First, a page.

Jumping the broom is performed as part of a traditional West African wedding. It signifies “jumping into domesticity” as two people and their families join together in marriage.
Leap Day occurs once every four years to make up for the fact that the natural world isn’t easily divisible into 24 hour chunks 365 times a year in the Gregorian calendar.
Jumping and leaping are kind of the same thing so I thought for this Meatless Monday on Leap Day and the last day of Black History Month, I’d give a shout out to some traditional West African foods that may be found at a wedding reception.
Jollof rice is a tomato-based dish containing thyme, garlic and other spices. It is often made with meat but of course, can be easily made vegetarian with the omission of any animal product. Add in an assortment of vegetables for extra colour, fibre and nutrients. Jollof rice is thought to be the precursor to jambalaya. Check out this recipe from the Vegan Nigerian site:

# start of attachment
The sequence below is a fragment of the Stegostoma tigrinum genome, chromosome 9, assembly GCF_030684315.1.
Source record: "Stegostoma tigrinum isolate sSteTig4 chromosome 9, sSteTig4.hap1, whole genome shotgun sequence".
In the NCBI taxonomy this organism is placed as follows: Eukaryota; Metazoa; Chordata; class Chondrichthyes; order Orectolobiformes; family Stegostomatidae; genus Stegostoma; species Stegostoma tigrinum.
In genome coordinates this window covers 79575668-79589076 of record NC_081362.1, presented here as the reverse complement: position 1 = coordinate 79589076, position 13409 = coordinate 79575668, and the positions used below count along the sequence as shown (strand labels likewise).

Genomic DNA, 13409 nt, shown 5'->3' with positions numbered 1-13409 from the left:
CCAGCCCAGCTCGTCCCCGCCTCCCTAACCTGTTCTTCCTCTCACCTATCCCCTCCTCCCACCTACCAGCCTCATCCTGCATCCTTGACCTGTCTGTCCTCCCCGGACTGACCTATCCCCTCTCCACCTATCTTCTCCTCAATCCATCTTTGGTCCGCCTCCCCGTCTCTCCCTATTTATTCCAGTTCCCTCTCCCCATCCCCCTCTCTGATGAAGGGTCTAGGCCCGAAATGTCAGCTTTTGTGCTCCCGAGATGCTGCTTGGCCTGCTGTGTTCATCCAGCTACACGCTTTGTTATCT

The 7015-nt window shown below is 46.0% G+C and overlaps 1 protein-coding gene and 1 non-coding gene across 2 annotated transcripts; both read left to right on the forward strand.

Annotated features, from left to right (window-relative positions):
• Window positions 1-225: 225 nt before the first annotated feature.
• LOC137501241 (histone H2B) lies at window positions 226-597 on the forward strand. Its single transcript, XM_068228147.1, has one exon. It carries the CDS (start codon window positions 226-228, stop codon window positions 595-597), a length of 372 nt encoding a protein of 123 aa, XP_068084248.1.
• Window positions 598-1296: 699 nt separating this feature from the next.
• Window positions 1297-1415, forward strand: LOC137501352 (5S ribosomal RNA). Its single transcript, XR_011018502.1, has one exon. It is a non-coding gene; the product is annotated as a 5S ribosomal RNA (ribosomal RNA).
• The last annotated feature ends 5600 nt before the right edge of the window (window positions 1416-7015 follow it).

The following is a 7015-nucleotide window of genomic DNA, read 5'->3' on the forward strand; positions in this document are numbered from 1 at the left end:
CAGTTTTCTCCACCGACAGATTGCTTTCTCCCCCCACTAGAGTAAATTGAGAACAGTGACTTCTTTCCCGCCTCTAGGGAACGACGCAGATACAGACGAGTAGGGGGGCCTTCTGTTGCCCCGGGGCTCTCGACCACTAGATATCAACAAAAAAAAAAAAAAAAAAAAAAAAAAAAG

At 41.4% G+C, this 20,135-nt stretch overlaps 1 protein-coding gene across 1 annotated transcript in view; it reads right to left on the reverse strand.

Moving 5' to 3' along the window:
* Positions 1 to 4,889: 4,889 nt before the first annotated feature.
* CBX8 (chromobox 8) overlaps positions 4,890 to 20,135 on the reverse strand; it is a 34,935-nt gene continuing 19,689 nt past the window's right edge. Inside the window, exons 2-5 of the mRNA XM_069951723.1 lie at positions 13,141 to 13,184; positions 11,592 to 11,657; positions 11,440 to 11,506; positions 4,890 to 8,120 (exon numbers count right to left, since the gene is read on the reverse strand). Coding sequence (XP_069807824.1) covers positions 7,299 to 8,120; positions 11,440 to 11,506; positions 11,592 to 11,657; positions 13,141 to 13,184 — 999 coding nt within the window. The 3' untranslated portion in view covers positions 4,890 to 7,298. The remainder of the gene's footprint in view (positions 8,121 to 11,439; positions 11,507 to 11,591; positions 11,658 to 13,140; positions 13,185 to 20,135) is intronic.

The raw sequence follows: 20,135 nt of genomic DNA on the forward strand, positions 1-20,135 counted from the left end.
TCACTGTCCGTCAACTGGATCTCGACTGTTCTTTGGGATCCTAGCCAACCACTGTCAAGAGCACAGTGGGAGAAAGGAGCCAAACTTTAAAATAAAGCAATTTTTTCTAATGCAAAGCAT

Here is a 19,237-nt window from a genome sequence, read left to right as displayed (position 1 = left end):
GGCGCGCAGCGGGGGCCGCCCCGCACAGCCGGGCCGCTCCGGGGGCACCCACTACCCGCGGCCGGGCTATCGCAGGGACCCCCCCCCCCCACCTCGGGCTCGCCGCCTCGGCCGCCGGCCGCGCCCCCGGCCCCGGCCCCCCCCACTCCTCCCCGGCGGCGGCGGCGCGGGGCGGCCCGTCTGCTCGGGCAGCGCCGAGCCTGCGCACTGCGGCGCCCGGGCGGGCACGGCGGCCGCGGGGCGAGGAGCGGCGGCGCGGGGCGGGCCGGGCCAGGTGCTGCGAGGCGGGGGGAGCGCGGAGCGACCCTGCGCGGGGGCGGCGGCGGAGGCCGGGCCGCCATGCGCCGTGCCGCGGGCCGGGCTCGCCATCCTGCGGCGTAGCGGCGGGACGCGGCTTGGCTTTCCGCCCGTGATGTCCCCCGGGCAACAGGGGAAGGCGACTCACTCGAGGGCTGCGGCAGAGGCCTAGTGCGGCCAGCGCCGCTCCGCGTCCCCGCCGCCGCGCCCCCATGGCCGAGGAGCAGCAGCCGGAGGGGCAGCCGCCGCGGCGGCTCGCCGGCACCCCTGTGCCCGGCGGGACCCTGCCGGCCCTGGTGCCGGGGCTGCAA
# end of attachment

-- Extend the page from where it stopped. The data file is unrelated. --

Often served along jollof rice is fried plantain. Plantain is the starchy cousin to the banana and cannot be eaten raw. It often plays the role of potato on the dinner plate.
For a healthier version, bake the plantain instead. Peel 1 plantain and slice with a mandolin on medium setting. Coat the slices with oil (grapeseed is best) and sprinkle with some salt and pepper. Place on baking tray lined with parchment paper and bake in a preheated 300°F oven for roughly 35 minutes. Once brown, fragrant and mostly crisp, remove from oven. If not completely crisp, turn off the heat and leave in the oven with the door slightly ajar. The residual heat will get them to the desired crispy state.